Looking backward over the past fifty years, we find that the only improvements in dirigible balloons are those of propulsion; and since the action of propeller screws has been very carefully analyzed and internal combustion engines have been built weighing only five pounds to the horse power, it is clear that the limits of speed and of controlling the course of balloons of whatever size and shape have been practically reached.

Another method for the accomplishment of mechanical flight is that of impelling bodies heavier than the air with such rapidity that they will remain suspended until the impulse gives out. A leaf or a sheet of paper is an example of the above, but neither possesses stability. The boomerang is in reality a toy flying machine, and when thrown will speed through the air in long, graceful curves and return to the thrower before it strikes the ground, thus vividly demonstrating its stability, and its capability of being guided.

A boomerang and a kite may not appear to have anything in common, yet the laws governing them are identical. A kite usually comprises a plane surface, and it is therefore called an aeroplane, the principles involved forming the basis of the second type of flying machine. The names “kite” and “aerodrome” are usually employed to designate in the first instance planes made of paper or cloth attached to slender wooden frames which are flown in the air by means of a cord held by a boy or man, while in the last case the device is formed of similar surfaces, but is self-supporting when propelled through the air. That confusion may be avoided, it has been suggested that it would be well to designate kites as aeroplanes and flying machines built on this principle as aerodromes, and these definitions will be adhered to in the present text.

A bird’s wing is really a curved or, as it is more properly termed, an arcuated aeroplane, and those who are believers in flying machines having rigid plane surfaces point out that the movements of a bird’s wings do very little in the way of actual flight, but that the purpose a bird has in view in beating its wings is to get a good start; this being accomplished, it then makes its wings rigid and sails on the air like a kite.

In the same year that Giffard exhibited his dirigible balloon, namely, 1852, Stringfellow showed the model of an aerodrome in the Crystal Palace, London. Though the machine only occasionally left the wire track along which it was run to get its start, there were strong indications that the design was inherently correct, and it gave considerable encouragement to this form of flight.

Since then there have been many attempts to imitate the soaring action of birds, those of Lilienthal, Pilcher, and Chanute being the best known, though by no means the only ones. Lilienthal, the Prussian who lost his life in an effort to describe a circle, proved that it was possible to sail the air by using a pair of fixed wings, though it was necessary to start from an elevation. Under proper conditions the descent was about one foot in eight, depending upon the strength of the wind, and in several trials when the wind was blowing with sufficient velocity he was enabled to actually soar upward, though the wings had a surface of only seven square yards.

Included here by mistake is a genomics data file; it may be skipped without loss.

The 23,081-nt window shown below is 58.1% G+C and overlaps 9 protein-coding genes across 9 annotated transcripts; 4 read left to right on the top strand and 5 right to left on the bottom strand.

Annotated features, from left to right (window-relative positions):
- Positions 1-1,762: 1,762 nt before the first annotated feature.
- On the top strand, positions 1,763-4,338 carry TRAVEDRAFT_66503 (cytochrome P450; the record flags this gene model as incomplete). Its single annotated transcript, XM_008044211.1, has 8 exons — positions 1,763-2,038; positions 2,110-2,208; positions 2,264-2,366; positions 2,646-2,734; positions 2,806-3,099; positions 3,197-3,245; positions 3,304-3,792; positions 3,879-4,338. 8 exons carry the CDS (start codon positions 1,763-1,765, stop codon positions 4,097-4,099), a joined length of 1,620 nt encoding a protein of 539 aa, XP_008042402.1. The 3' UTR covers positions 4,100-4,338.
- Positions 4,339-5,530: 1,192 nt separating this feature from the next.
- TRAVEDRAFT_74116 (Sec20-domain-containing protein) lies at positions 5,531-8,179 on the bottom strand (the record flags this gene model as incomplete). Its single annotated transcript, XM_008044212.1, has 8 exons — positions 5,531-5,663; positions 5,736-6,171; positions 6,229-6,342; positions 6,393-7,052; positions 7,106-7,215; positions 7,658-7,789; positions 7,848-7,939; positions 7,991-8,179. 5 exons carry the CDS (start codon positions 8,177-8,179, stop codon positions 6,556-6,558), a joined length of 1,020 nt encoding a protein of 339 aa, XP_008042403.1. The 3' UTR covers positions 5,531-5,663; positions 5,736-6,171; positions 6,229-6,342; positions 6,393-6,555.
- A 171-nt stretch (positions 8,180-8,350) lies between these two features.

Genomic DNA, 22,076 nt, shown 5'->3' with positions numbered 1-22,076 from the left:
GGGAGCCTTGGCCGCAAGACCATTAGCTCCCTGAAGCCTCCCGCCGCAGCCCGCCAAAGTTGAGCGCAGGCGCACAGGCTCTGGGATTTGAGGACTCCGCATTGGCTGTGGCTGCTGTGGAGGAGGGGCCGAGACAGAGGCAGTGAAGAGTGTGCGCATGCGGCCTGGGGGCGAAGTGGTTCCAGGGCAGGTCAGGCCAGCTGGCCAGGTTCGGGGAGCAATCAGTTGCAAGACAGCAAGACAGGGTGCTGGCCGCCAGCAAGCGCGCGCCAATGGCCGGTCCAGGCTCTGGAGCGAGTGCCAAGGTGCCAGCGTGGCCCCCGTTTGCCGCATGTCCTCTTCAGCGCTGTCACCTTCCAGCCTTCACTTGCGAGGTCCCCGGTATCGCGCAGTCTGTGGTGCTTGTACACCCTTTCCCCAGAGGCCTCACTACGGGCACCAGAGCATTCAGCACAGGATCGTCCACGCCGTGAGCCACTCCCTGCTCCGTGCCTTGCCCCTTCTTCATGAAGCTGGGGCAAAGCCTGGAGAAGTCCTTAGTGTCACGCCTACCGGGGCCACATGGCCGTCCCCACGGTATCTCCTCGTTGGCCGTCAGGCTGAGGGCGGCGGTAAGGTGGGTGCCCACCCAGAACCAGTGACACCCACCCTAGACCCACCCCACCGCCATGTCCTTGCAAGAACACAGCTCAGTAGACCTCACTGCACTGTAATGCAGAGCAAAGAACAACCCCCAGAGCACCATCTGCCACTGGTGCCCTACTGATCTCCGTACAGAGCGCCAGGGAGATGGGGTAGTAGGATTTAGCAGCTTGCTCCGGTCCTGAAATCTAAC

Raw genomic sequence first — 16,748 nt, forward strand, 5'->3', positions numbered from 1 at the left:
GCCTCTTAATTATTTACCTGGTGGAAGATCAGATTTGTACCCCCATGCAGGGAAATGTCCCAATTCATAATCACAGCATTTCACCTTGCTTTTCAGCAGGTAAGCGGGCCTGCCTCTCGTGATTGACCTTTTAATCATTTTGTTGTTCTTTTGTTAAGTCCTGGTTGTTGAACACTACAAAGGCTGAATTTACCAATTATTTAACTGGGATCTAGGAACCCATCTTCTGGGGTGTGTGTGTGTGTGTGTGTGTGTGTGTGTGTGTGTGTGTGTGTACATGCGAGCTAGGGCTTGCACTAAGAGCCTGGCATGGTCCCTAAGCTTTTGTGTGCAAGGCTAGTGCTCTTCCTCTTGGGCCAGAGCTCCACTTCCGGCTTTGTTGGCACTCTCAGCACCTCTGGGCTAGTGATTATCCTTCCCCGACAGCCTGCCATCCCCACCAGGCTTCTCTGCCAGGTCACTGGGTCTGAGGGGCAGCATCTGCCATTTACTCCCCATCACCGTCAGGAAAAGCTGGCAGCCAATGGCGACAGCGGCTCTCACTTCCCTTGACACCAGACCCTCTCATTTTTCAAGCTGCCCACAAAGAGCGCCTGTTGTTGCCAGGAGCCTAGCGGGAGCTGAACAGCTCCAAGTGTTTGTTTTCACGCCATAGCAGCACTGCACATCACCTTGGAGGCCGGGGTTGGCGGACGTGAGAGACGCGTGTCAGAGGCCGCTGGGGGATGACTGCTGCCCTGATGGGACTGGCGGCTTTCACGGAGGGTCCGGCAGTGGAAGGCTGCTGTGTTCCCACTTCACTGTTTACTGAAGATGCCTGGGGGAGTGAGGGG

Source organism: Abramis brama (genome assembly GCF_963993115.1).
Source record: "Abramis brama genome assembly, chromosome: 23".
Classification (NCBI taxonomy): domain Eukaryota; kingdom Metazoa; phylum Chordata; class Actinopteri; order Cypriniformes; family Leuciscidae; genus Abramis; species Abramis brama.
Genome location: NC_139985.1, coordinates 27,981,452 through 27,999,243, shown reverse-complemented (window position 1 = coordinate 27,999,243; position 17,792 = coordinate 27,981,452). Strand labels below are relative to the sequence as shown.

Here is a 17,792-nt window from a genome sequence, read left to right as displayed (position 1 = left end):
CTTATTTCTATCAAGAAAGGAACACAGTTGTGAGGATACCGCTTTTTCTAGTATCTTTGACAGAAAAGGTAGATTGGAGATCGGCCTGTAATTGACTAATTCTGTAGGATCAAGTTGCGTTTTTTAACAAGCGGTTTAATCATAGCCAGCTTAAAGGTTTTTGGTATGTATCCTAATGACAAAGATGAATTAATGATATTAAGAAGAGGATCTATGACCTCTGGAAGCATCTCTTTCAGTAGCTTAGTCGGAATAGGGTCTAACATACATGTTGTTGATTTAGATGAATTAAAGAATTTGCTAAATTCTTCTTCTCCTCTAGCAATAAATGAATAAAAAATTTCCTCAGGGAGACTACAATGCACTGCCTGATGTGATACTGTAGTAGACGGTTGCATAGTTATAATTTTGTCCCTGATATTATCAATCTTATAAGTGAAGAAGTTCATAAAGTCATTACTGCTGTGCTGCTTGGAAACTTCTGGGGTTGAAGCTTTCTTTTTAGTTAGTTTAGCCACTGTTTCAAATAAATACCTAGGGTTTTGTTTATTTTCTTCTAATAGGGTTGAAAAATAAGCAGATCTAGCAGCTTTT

Pilcher, of England, like Lilienthal, lost his life by the overturning of his apparatus. Chanute, of Chicago, who was the next to vie with the soaring birds, having the tragic experiences of his predecessors before him, proceeded with the utmost caution, and finally did develop a kite-like apparatus in which he and his assistants sailed through the air without accident and apparently without danger. Chanute’s contrivance was built along the lines of Stringfellow’s, but not until Hiram Maxim, the inventor of the machine gun, built and tested out an aeroplane with motive power, in 1892, could it be said to have really had an adequate trial. Maxim performed a great number of experiments for the purpose of determining the most effective form of surface for the impinging air, for the form of screw that would give the greatest pull per unit of power, and for an engine which should be at once both powerful and light enough for the performance of its purpose.

The Maxim aerodrome consisted of a slight covered framework resting on a small flat car and extending outward and upward above it, while projecting before and after this central structure were horizontal surfaces that served as rudders, and these were movable at the will of the operator. The complete machine weighed 8,000 pounds, and the surfaces, which were both plane and arcuate, comprised some 5,000 feet. To get a start the machine was run down a track, when the resistance of the air became great enough to lift it from the car, or at least this was the intention of the designer. The aerodrome was driven by a 300 horse power steam engine, the lightest ever made up to that time, but in the tests which followed only forty horse power of the total amount was used, and this developed a lifting power that caused it to rise prematurely from the rails, when it toppled over, the sudden impact with the earth leaving it a wreck.